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How To Remove Membrane From Pork Ribs

How To Remove Membrane From Pork Ribs

When you are preparing to cook pork ribs, it’s important to remove the membrane. This is a thin layer of tissue that runs down the middle of the ribcage and covers some of your meat; not all ribs have this membrane on them. The membrane can sometimes be tough and chewy, so it should always be removed before cooking.

If you’re wondering how to do this without wasting any time or breaking apart your delicious food, then check out our blog post for the easy ways to remove pork ribs’ membranes!

What Is The Rib Membrane?

The “membrane,” more often referred to as the peritoneum, is a layer of connective tissue found on the bottom of the meat, along the inside of the rib cage. If you attempt to grill rib cage meat without first removing the membrane from the ribs, the result will be a chewy mess akin to eating plastic or rubber.

Additionally, the membrane serves as a barrier to taste. Seasonings such as spices, salt, and others cannot be absorbed by the membrane to improve the taste of the meat. This is why anybody preparing pork or beef ribs must remove it before to seasoning or cooking.

Why Is It Required To Remove It?

Even though it is entirely safe and non-toxic to consume, when cooked, this Silver skin is rather unpleasant and may be very rough.

It is composed of elastin, which does not degrade after cooking, leaving the smoked pig ribs stiff and brittle. Let’s do away with it.

Another reason to remove it is to guarantee that you can make the most of BBQ marinades, rubs, and rubs that impart flavor to the meat, and then smoke it with flavorful wood to create the most beautiful smells.

Because the membrane serves as a barrier when left in place, removing it allows for considerably more smoke penetration.

The steps of meat preparation help to tenderize it and provide the ideal fall-off-the-bone consistency that we all aim for.

What Happens If You Do Not Remove The Rib Membrane Completely?

The flavor and tenderness of the meat are similar whether the membrane is there or not.

However, with the membrane in place, the ribs will likely cling better to the bone. Additionally, the bones are covered in an appetizing coating.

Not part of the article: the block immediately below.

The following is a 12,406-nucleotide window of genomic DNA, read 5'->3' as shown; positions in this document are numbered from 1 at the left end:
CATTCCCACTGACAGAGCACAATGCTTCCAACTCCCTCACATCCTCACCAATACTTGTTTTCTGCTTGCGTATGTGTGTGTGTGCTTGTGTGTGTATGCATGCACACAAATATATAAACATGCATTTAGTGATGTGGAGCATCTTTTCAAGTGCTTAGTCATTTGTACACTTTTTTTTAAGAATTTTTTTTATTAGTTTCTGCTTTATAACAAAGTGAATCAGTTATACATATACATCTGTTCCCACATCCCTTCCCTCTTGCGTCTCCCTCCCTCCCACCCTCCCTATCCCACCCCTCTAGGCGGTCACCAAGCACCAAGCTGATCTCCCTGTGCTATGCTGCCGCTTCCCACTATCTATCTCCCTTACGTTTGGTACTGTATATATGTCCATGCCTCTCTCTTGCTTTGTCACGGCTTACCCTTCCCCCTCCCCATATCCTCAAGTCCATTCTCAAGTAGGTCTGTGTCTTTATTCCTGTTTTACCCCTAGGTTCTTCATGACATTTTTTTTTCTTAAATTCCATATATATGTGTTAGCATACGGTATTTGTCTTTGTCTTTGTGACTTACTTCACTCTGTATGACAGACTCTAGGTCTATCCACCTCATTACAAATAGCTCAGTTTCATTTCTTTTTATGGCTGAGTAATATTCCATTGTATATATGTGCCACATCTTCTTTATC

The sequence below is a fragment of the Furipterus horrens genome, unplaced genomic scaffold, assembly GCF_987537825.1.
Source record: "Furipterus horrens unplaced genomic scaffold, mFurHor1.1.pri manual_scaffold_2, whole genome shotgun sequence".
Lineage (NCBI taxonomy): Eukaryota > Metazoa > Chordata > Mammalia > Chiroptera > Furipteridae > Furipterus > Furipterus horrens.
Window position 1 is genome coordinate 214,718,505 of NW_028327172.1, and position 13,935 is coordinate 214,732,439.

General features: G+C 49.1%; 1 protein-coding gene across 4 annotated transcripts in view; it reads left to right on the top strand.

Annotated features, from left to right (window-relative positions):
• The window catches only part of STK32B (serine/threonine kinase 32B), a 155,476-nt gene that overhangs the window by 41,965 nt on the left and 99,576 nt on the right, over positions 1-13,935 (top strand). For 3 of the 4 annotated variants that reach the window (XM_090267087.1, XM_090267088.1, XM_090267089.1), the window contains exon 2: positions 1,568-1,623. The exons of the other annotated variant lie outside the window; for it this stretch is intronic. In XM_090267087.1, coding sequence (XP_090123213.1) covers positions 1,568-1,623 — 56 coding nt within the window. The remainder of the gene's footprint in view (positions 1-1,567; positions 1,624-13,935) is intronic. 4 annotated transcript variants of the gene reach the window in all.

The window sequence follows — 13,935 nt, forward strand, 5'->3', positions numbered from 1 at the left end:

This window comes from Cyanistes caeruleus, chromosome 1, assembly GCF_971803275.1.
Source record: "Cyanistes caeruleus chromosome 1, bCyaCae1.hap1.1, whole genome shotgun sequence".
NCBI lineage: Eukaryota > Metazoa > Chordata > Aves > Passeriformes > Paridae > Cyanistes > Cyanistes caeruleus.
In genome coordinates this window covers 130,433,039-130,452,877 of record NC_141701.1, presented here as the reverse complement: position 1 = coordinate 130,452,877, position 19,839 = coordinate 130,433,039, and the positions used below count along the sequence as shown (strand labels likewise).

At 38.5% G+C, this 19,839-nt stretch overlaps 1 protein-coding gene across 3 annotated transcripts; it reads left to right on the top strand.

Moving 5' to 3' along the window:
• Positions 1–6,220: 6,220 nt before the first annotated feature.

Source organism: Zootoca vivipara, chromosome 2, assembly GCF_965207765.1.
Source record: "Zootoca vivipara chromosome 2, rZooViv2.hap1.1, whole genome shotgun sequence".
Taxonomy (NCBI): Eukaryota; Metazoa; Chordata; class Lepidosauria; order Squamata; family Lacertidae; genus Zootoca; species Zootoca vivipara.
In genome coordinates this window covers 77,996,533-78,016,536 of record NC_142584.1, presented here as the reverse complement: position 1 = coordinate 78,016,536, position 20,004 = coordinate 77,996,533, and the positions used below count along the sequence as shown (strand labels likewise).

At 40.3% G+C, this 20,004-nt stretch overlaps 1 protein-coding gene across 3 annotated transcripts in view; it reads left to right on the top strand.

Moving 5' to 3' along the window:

You’re likely to crush some membranes in your mouth while you enjoy the delectable meat and ribs.

It’s all subjective. Some people like the added texture, while others dislike it.

It is not required, but if you do, you will join the majority of grillers and rib aficionados.

If you want to win grilling contests, the rib membrane must be removed.

How to Remove the Membrane from Ribs?

Things You Will Need

  • A table knife – You need something smooth, not razor-sharp, to avoid cutting yourself. Additionally, transparent needle-nose or catfish skinning pliers are available. Your fingers are also functional.
  • A couple paper towels – Because the membrane is slick, you’ll need something sticky to pull.


  1. There is a little amount of blood. Therefore, massage your ribs as long as possible with the towel. This will assist you later on.
  2. Using a table knife, cut through the silver skin on one side of the ribs. After that, gradually raise it higher.
  3. Insert your fingers inside the opening to widen it. In this instance, it’s all about slowing down.
  4. When the skin flap is big enough, grab it with the towel and gently pull. It is hoped that it will fall out completely intact.
  5. Once the membrane is removed, cut away any extra fat or meat if there is any. To enhance the appearance of the ribs and make them more attractive to the eye.


Is it possible to remove the ribs’ membranes after they have been cooked?

You could, but it would be inconvenient. If you cook it in the presence of this film, you will not get the desired outcome. The coating will keep the meat taut and prevent it from becoming as soft as possible.

Why do people continue to keep their membranes?

For every individual who thinks it is necessary to remove one’s skin, there must be someone who wants to keep it on.

Many people like to cook beef with the membrane intact so they can crisp it up a little. This, in my experience, is not an issue with pork, but others may disagree. Another reason for this is that it may assist hold your ribs in place while cooking, allowing you to attain the fall-off-the-bone consistency.

I’ve heard folks claim that it preserves the fluids by preventing them from drying out, particularly throughout the smoking process. Whatever the situation, whether genuine or not, I want my BBQ rubs, vinegar, and smoke to permeate the ribs’ flesh completely.

To identify which side you are on, split the rack of ribs in half before cooking and then take the top layer off one while leaving the center intact. After that, fry them alongside one another. This will allow you to compare them and decide the one you like.


It’s not too difficult to remove the silver skin from ribs. There are a few tricks and tips that I learned over time, but if you follow this step-by-step process above, you should be able to do it with little effort at all. The only thing left for me is to challenge my readers – have any of them tried removing the membrane before? If so, what were your thoughts on how easy or hard was it? Let us know in the comments below!

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